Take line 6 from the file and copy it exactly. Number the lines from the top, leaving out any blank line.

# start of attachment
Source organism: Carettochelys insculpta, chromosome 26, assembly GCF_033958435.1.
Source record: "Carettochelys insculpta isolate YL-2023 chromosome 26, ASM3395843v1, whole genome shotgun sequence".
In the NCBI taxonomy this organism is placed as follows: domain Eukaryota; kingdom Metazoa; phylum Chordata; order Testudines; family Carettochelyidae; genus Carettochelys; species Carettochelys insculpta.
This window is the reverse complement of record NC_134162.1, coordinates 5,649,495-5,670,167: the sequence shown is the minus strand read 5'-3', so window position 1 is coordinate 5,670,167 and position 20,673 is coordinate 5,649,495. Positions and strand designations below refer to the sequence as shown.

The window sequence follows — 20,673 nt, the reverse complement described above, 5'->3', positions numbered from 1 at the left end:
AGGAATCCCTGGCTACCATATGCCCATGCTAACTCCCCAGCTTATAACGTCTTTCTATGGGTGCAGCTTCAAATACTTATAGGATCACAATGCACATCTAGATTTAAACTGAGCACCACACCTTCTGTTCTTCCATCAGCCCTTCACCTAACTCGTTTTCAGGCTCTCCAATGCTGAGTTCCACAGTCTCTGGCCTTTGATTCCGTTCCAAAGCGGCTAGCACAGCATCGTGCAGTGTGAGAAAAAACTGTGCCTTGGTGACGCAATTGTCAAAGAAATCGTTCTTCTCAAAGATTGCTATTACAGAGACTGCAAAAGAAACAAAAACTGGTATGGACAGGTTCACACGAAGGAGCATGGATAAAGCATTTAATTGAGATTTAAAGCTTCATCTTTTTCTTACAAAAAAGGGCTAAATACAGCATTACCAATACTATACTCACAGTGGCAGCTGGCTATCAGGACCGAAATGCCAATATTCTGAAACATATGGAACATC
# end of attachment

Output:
AGGAATCCCTGGCTACCATATGCCCATGCTAACTCCCCAGCTTATAACGTCTTTCTATGGGTGCAGCTTCAAATACTTATAGGATCACAATGCACATCTAGATTTAAACTGAGCACCACACCTTCTGTTCTTCCATCAGCCCTTCACCTAACTCGTTTTCAGGCTCTCCAATGCTGAGTTCCACAGTCTCTGGCCTTTGATTCCGTTCCAAAGCGGCTAGCACAGCATCGTGCAGTGTGAGAAAAAACTGTGCCTTGGTGACGCAATTGTCAAAGAAATCGTTCTTCTCAAAGATTGCTATTACAGAGACTGCAAAAGAAACAAAAACTGGTATGGACAGGTTCACACGAAGGAGCATGGATAAAGCATTTAATTGAGATTTAAAGCTTCATCTTTTTCTTACAAAAAAGGGCTAAATACAGCATTACCAATACTATACTCACAGTGGCAGCTGGCTATCAGGACCGAAATGCCAATATTCTGAAACATATGGAACATC